The research team led by archaeologists of the UV has made public an important archaeological discovery, a result of the dig works carried out in the Coves de Santa Maira, in Castell de Castells (Marina Alta). It is a set of 30 human remains with signs of human manipulation that date from between 10200 and 9000 years before Christ related to cannibal practices.
The study, published in the academic magazine ‘Journal of Anthropological Archaeology’, gives evidence of a man-eating, cannibalistic behaviour, among the groups of hunters and pickers of the western basin of the Mediterranean during the Mesolithic. This hypothesis is the best explanation for the results obtained after the analysis of the pieces of the Mesolithic period found in the ‘Boca Oeste’ of the Coves de Santa Maira. The study of the cranial and postcranial remains has made the team of archaeologists determine the presence of at least three individuals: two adults and a child of approximately two years old.
The researchers of the Department of Prehistory, Archaeology and Ancient History of the UV, Juan V. Morales-Pérez, Manuel Pérez Ripoll, Carles Miret i Estruch, C. Carlos Verdasco Cebrián and J. Emili Aura Tortosa have carried out the fieldwork, study and analysis together with Mª Paz de Miguel Ibáñez (Department of Prehistory, Archaeology and Ancient History, Greek Philology and Latin Philology of the University of Alacant), Domingo C. Salazar-García (Dept. of Archaeology of the University of Cape Town, South Africa and of the Dept. of Archaeogenetics, Max Planck Institute for the Science of Human History) and Jesús F. Jordá Pardo (Laboratory of Palaeolithic Studies of the National University of Distance Education, Madrid).
It has been determined that the signs found on these remains “follow the logical order of a process of carnage and consumption”, explains Juan V. Morales Pérez, who points out that based on the different signs (made with tools of stone, teeth, percussion and fire) and according to him, it is possible to claim that they are a result of a cannibalistic behaviour. The difficulty that entails the identification and attribution of the marks found, especially the teeth marks due to the similarity of the human marks with the marks of other meat-eaters, has led to some comparative studies with the ones identified on animal remains found in the same layers of the site.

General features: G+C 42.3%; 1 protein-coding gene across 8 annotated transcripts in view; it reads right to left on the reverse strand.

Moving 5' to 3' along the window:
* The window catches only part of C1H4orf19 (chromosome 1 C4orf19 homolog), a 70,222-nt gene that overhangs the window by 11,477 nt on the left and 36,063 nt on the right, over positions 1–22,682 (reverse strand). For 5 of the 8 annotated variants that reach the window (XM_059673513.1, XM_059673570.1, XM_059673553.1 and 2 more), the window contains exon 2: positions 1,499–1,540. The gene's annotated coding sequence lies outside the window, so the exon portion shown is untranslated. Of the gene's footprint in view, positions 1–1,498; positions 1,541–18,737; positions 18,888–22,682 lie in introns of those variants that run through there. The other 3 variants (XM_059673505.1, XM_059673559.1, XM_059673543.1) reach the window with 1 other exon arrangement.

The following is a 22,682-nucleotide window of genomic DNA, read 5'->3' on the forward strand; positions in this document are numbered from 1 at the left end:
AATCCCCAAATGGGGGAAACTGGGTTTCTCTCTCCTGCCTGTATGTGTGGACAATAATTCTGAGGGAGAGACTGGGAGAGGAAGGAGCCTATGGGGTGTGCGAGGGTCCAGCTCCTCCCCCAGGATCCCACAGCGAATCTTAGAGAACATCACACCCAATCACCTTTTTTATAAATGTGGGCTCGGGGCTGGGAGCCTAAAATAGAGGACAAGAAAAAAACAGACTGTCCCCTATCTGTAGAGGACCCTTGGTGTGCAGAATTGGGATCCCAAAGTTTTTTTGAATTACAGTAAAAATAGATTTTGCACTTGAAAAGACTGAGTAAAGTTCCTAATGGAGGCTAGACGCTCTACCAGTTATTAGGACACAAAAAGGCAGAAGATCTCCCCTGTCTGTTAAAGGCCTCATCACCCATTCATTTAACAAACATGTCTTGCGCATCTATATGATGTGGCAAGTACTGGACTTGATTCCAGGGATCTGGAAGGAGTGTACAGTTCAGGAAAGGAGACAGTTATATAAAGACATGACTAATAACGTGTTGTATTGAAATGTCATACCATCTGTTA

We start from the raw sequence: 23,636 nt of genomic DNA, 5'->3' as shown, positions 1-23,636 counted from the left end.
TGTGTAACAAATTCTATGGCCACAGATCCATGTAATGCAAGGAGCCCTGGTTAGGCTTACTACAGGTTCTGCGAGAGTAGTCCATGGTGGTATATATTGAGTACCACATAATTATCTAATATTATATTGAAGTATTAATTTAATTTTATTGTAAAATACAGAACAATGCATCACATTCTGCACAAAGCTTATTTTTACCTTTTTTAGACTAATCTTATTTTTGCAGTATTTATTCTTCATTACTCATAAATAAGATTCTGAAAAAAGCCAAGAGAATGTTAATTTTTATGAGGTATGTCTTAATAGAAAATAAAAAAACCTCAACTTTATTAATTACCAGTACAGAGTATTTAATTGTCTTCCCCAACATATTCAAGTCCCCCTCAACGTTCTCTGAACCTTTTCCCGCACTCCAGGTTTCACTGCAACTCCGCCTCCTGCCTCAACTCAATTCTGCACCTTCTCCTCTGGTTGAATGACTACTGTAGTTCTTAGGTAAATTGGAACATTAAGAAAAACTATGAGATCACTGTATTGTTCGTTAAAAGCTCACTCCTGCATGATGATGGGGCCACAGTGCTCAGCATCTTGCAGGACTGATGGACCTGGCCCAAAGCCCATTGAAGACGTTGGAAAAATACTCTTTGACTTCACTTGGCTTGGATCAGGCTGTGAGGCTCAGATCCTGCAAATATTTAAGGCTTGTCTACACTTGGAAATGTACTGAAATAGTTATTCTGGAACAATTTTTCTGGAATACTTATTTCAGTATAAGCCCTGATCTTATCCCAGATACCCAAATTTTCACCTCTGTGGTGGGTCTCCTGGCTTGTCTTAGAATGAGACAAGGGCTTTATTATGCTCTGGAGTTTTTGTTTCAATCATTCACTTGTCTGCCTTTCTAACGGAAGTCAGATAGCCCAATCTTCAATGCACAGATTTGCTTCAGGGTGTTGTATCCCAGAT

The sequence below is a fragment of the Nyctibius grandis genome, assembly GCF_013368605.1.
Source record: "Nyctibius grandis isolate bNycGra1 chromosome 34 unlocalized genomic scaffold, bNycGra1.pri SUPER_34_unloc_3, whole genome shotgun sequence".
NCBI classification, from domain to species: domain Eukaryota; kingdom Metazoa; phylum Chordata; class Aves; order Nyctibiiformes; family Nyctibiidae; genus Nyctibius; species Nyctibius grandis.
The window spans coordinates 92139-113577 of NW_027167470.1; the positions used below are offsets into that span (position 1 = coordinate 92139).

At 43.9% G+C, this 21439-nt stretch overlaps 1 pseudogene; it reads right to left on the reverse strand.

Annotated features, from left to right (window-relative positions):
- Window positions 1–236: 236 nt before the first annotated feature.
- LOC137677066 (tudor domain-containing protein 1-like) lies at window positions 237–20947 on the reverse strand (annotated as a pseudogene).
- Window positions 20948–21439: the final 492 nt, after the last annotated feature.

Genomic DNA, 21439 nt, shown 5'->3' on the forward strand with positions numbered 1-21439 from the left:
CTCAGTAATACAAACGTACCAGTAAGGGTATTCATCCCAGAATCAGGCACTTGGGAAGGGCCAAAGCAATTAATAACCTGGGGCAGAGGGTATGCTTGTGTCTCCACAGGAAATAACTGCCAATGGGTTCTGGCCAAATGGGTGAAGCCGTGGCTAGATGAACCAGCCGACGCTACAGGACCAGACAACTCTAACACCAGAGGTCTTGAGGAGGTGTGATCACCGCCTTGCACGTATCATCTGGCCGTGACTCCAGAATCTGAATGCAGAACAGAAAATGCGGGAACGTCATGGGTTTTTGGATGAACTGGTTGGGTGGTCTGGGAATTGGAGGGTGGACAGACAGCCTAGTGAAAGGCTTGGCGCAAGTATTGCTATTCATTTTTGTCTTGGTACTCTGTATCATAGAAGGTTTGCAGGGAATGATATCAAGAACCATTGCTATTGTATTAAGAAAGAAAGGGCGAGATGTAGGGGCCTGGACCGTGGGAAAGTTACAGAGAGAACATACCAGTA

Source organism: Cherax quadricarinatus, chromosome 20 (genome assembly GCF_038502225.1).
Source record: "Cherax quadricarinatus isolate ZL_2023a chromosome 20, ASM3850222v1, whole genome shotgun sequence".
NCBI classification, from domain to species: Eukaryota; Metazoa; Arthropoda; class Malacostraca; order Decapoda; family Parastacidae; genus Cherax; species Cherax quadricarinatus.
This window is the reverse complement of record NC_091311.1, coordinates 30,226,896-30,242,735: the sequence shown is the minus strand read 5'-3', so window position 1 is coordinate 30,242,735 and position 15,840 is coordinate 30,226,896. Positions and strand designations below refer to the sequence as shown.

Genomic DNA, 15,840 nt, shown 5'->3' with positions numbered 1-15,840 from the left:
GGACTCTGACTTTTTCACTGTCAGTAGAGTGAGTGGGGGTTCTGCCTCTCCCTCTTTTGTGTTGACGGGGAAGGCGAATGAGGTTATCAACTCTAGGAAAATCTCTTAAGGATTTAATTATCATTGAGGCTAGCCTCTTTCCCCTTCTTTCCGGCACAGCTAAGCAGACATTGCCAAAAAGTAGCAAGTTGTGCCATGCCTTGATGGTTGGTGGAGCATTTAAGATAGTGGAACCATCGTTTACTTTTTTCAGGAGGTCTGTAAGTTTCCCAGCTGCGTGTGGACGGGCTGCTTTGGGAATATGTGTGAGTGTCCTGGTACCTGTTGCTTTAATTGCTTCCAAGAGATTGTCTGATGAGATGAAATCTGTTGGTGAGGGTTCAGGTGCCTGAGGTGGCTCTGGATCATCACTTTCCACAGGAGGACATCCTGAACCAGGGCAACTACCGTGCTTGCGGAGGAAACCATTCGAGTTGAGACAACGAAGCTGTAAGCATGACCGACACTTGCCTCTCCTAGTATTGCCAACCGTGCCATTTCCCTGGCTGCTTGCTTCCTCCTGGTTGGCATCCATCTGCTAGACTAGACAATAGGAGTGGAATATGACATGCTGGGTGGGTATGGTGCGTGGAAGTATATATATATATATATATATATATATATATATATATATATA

“We know that hunters and pickers of the Mesolithic (10500-7000 years) jointly exploited different resources and ecosystems, from the coast to mountains. Consequently, they were groups who knew and consumed a great variety of resources, without a nutritional lack that enables an explanation of this behaviour”, he adds.
The director of the excavation project, J. Emili Aura, full university professor of Prehistory of the UV, points out that the possibility of these practices being exceptional, with a strictly alimentary purpose, cannot dismiss “the hypothesis of socially established practices, a result of episodes of individual or group violence or even rituals”, since this discovery coincides with a process of cultural and demographic change. From the Mesolithic era on, funerary practices become more diversified, including the generalisation of cemeteries.
This discovery leads to a great number of questions both in the field of human palaeontology and social practices of the last prehistoric hunters of South Spain: nourishment, ritual practices and the use of violence between groups.